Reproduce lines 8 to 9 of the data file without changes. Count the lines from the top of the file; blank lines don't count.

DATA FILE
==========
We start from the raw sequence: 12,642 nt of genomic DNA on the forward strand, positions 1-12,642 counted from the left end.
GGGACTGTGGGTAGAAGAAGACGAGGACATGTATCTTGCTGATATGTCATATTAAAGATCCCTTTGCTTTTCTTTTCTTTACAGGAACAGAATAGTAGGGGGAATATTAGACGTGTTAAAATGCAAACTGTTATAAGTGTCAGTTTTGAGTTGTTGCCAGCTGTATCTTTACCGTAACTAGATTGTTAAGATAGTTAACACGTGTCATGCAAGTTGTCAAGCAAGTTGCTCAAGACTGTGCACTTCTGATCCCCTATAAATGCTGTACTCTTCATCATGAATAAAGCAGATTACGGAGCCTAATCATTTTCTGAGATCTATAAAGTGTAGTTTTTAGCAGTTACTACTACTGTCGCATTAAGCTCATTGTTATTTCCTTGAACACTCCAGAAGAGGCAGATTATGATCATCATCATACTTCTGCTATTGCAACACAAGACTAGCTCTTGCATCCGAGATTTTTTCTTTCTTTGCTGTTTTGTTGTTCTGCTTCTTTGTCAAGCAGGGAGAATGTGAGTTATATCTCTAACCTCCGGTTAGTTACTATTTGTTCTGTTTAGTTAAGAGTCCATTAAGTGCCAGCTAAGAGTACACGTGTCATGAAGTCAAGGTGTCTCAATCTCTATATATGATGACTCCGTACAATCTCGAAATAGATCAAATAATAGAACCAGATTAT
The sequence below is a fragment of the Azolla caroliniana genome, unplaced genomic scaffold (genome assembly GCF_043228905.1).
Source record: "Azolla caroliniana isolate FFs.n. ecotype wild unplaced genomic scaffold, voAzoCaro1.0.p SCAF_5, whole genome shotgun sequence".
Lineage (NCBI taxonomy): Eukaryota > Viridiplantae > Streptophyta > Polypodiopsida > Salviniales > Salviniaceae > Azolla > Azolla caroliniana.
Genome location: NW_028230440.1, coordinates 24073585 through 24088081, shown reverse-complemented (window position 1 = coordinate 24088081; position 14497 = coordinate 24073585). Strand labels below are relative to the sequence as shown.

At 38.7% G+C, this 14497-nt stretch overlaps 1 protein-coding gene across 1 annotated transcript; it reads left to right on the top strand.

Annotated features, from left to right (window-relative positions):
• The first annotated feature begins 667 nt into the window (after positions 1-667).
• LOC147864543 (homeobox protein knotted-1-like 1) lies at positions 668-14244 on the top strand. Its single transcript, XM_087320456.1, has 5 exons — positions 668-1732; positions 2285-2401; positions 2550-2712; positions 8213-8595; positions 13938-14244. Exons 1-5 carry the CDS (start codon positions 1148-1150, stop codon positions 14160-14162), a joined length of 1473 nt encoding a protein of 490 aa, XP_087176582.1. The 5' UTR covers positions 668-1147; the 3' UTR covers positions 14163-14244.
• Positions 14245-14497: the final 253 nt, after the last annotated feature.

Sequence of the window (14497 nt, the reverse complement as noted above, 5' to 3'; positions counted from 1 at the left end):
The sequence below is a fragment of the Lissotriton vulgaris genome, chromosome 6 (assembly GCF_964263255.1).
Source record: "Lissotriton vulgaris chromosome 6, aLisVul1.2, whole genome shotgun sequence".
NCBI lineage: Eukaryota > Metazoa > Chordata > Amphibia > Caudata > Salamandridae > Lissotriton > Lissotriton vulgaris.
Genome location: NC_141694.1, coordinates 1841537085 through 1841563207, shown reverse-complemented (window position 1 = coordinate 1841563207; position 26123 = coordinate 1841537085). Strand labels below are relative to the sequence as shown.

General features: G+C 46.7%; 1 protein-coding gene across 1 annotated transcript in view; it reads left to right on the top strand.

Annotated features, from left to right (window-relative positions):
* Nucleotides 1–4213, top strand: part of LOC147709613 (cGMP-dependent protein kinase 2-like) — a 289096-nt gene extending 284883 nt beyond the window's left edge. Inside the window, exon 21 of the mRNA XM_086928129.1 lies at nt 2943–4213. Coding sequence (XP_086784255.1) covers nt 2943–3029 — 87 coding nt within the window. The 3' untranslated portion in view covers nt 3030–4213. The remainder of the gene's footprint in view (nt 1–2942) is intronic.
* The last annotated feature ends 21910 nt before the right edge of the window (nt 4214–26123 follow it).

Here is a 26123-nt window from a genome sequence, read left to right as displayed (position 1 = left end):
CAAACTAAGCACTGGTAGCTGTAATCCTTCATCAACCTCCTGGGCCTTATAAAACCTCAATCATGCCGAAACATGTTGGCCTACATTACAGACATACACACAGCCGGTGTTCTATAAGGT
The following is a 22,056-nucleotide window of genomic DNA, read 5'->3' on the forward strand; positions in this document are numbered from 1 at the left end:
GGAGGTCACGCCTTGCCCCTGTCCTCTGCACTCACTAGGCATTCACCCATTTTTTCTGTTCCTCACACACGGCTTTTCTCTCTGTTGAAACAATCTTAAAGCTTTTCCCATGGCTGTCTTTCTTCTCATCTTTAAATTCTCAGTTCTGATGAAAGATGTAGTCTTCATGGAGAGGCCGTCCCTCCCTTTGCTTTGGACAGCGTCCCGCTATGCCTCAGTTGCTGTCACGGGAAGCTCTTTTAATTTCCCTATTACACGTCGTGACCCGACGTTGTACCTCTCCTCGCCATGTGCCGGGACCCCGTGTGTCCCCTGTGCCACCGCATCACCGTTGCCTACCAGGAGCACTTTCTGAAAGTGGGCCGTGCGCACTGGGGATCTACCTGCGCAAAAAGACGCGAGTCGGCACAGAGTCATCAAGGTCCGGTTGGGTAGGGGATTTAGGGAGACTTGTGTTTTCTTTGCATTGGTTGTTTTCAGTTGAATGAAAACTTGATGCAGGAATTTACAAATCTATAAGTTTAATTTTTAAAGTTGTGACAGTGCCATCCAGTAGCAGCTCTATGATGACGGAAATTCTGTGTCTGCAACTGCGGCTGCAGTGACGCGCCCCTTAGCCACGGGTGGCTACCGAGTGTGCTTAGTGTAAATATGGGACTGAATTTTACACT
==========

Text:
Annotated features, from left to right (window-relative positions):
• The first annotated feature begins 667 nt into the window (after positions 1-667).